2004 XR190

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2004 XR190
Discovery [1][2]
Discovered by first observed by:
Mauna Kea Observatory
uncredited discoverers:
R. L. Allen
B. Gladman
J. J. Kavelaars
J.-M. Petit
J. W. Parker
P. Nicholson
Discovery date 11 December 2004
MPC designation 2004 XR190
distant[3] · TNO[1] · cubewano · detached
Orbital characteristics[1]
Epoch 16 February 2017 (JD 2457800.5)
Uncertainty parameter 3
Observation arc 12.13 yr (4,432 days)
Aphelion 63.787 AU
Perihelion 51.128 AU
57.458 AU
Eccentricity 0.1102
435.54 yr (159,081 days)
0° 0m 8.28s / day
Inclination 46.732°
Physical characteristics
Dimensions 335–530 km[4]
425–850 km[5]
592 km[6]

2004 XR190 (nicknamed Buffy) is a trans-Neptunian object and possible dwarf planet, located in the scattered disc, the outermost region of the Solar System.[6] It orbits the Sun in a highly inclined, low-eccentricity orbit. The object was discovered in December 2004, by a team of researches led by Canadian astronomer Rhiannon Lynne Allen of the University of British Columbia.

Discovery and naming[edit]

2004 XR190 was discovered on 11 December 2004. It was discovered by astronomers led by Lynne Jones of the University of British Columbia as part of the Canada–France Ecliptic Plane Survey (CFEPS) using the Canada–France–Hawaii Telescope (CFHT) near the ecliptic. In 2015, six precovery images from 2002 and 2003 were found in Sloan Digital Sky Survey data.

The discovery team nicknamed 2004 XR190 "Buffy", after the fictional vampire slayer,[8] and proposed several Inuit-based official names to the IAU.


Considered a detached object,[9][10] 2004 XR190 is particularly unusual for two reasons. With an inclination of 47 degrees, it is the largest possible dwarf planet that has an inclination larger than 45 degrees,[11] traveling further "up and down" than "left to right" around the Sun when viewed edge-on along the ecliptic. Second, it has an unusually circular orbit for a scattered-disc object (SDO). Although it is thought that traditional scattered-disc objects have been ejected into their current orbits by gravitational interactions with Neptune, the low eccentricity of its orbit and the distance of its perihelion (SDOs generally have highly eccentric orbits and perihelia less than 38 AU) seems hard to reconcile with such celestial mechanics. This has led to some uncertainty as to the current theoretical understanding of the outer Solar System. The theories include close stellar passages, unseen planet/rogue planets/planetary embryos in the early Kuiper belt, and resonance interaction with an outward-migrating Neptune. The Kozai mechanism is capable of transferring orbital eccentricity to a higher inclination.[5]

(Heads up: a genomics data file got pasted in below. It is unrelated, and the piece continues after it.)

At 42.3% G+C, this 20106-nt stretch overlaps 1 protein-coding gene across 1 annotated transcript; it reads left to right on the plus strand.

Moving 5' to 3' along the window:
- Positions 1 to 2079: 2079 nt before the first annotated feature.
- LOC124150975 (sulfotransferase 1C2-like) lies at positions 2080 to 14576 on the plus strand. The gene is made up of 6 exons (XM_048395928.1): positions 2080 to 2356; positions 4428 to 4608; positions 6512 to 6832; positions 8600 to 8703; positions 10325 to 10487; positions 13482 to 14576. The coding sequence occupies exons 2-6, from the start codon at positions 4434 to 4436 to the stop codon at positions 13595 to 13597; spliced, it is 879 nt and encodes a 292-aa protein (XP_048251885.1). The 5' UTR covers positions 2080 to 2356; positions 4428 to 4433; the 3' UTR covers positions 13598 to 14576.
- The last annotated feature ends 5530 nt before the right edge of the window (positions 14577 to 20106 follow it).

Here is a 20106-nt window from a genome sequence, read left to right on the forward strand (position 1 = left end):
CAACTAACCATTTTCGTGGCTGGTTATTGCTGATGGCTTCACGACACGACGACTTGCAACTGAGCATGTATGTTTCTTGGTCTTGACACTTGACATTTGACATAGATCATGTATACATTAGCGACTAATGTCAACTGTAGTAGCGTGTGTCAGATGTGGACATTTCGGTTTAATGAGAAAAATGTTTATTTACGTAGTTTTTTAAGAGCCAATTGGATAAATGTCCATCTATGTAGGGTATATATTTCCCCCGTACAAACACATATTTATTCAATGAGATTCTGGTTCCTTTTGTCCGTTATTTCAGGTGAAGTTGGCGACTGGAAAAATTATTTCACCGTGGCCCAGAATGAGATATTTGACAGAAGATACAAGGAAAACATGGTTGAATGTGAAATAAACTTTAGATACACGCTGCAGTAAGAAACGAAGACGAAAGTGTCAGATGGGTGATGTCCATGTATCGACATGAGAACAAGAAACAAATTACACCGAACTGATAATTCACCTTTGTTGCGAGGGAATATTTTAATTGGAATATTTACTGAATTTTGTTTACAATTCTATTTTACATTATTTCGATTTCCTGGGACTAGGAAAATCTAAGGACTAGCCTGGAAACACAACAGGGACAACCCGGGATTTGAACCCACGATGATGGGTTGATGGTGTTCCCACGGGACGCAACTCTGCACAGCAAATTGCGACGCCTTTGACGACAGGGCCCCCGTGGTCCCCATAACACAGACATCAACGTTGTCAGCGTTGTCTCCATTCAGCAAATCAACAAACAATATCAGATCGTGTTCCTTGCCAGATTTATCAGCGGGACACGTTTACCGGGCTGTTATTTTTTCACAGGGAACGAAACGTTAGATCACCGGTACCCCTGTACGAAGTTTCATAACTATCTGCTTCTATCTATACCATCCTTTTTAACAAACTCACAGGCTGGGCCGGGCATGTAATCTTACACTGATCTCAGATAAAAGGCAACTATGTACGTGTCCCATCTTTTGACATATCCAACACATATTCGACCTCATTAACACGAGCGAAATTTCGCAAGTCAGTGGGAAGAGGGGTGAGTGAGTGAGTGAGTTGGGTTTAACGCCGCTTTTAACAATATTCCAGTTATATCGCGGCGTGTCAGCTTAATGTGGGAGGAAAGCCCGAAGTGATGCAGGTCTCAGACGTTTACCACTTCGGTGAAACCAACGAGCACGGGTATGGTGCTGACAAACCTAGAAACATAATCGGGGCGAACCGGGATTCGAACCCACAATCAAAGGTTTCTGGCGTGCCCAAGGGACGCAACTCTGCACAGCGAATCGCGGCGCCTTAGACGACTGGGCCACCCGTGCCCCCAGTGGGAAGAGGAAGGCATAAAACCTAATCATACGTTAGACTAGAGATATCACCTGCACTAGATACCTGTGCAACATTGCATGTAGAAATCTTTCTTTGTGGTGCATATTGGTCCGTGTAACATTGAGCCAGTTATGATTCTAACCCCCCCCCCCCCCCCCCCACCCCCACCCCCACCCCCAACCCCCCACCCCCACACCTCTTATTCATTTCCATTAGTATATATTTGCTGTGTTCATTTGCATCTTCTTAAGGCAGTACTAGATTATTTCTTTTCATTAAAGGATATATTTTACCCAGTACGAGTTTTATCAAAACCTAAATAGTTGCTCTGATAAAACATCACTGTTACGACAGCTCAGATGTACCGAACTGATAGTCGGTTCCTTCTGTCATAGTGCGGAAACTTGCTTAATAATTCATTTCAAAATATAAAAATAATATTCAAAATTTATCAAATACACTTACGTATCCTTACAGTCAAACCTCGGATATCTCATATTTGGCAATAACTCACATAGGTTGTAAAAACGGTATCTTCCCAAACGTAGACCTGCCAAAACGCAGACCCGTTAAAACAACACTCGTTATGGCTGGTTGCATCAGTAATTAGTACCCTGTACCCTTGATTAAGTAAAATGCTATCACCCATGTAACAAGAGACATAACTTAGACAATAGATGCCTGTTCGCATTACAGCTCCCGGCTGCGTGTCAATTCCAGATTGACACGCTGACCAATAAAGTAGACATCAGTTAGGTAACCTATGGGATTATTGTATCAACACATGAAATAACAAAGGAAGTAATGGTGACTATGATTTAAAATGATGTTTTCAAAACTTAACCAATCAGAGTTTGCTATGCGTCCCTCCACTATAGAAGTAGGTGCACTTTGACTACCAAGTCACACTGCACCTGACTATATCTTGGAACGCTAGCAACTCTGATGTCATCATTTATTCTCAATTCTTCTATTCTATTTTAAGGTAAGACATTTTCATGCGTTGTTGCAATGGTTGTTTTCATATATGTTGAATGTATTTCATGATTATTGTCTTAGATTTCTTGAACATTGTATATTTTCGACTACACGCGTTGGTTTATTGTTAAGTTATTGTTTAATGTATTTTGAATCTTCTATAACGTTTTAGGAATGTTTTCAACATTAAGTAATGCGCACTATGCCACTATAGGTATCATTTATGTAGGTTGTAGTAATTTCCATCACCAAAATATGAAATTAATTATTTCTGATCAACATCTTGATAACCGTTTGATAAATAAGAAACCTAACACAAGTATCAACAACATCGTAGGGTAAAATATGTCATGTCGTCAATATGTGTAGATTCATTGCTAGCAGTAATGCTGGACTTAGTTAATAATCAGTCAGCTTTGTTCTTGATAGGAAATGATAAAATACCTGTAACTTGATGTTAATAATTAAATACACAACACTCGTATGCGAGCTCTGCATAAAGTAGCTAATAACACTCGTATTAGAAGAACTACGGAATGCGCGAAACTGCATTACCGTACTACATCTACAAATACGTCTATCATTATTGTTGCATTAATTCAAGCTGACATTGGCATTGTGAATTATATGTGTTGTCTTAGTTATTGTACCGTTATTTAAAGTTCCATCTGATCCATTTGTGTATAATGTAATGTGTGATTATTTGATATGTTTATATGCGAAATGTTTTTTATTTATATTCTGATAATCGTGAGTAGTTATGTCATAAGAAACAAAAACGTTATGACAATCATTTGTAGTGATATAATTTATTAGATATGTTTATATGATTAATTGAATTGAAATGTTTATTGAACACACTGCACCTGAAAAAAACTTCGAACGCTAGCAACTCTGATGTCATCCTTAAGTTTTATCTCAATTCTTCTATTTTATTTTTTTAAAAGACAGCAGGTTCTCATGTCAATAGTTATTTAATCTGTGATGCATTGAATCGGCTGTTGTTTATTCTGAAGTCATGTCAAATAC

2004 XR190 came to aphelion around 1901.[12] Other than long-period comets, it is currently about the thirteenth-most-distant known large body (57.5 AU) in the Solar System with a well-known orbit, after Eris and Dysnomia (96.3 AU), 2007 OR10 (87.4 AU), Sedna (85.9 AU), 2014 FC69 (84.0 AU), 2006 QH181 (83.3 AU), 2012 VP113 (83.3 AU), 2013 FY27 (80.3 AU), 2010 GB174 (70.5 AU), 2000 CR105 (60.3 AU), 2003 QX113 (59.8 AU), and 2008 ST291 (59.6 AU).[13]


2004 XR190 has a diameter estimated at around 500 kilometres (310 mi), roughly a quarter the size of Pluto, and it orbits between 51 and 64 AU (7.7 and 9.5 billion kilometers) from the Sun.

See also[edit]


  1. ^ a b c d "JPL Small-Body Database Browser: 2004 XR190" (2015-01-24 last obs.). Jet Propulsion Laboratory. Retrieved 28 February 2017.
  2. ^ "MPEC 2005-X72 : 2004 XR190". IAU Minor Planet Center. 2005-12-12. Retrieved 2014-04-06. (K04XJ0R)
  3. ^ "2004 XR190". Minor Planet Center. Retrieved 28 February 2017.
  4. ^ a b E. L. Schaller & M. E. Brown (2007). "Volatile loss and retention on Kuiper belt objects" (PDF). Astrophysical Journal. 659: I.61–I.64. Bibcode:2007ApJ...659L..61S. doi:10.1086/516709. Retrieved 2008-04-02.
  5. ^ a b c R. L. Allen; B. Gladman (2006). "Discovery of a low-eccentricity, high-inclination Kuiper belt object at 58 AU". The Astrophysical Journal. 640: L83. arXiv:astro-ph/0512430. Bibcode:2006ApJ...640L..83A. doi:10.1086/503098. (Discovery paper)
  6. ^ a b Michael E. Brown. "How many dwarf planets are there in the outer solar system? (updates daily)". California Institute of Technology. Retrieved 18 September 2016.
  7. ^ "AstDys 2004 XR190 Ephemerides". Department of Mathematics, University of Pisa, Italy. Archived from the original on 26 May 2011. Retrieved 2011-05-16.
  8. ^ Maggie McKee. "Strange new object found at edge of Solar System". New Scientist. Retrieved 2014-04-05.
  9. ^ Jewitt, David, Morbidelli, Alessandro, & Rauer, Heike. (2007). Trans-Neptunian Objects and Comets: Saas-Fee Advanced Course 35. Swiss Society for Astrophysics and Astronomy. Berlin: Springer. ISBN 3-540-71957-1.
  10. ^ Lykawka, Patryk Sofia & Mukai, Tadashi. (2007). Dynamical classification of trans-neptunian objects: Probing their origin, evolution, and interrelation. Icarus Volume 189, Issue 1, July, Pages 213–232. doi:10.1016/j.icarus.2007.01.001.
  11. ^ "JPL Small-Body Database Search Engine: H < 6.5 (mag)". JPL Solar System Dynamics. Retrieved 2014-03-27.
  12. ^ "Horizon Online Ephemeris System". California Institute of Technology, Jet Propulsion Laboratory. Retrieved 2009-03-23.
  13. ^ AstDyS-2 list of minor planets more than 57.0 AU from the Sun

External links[edit]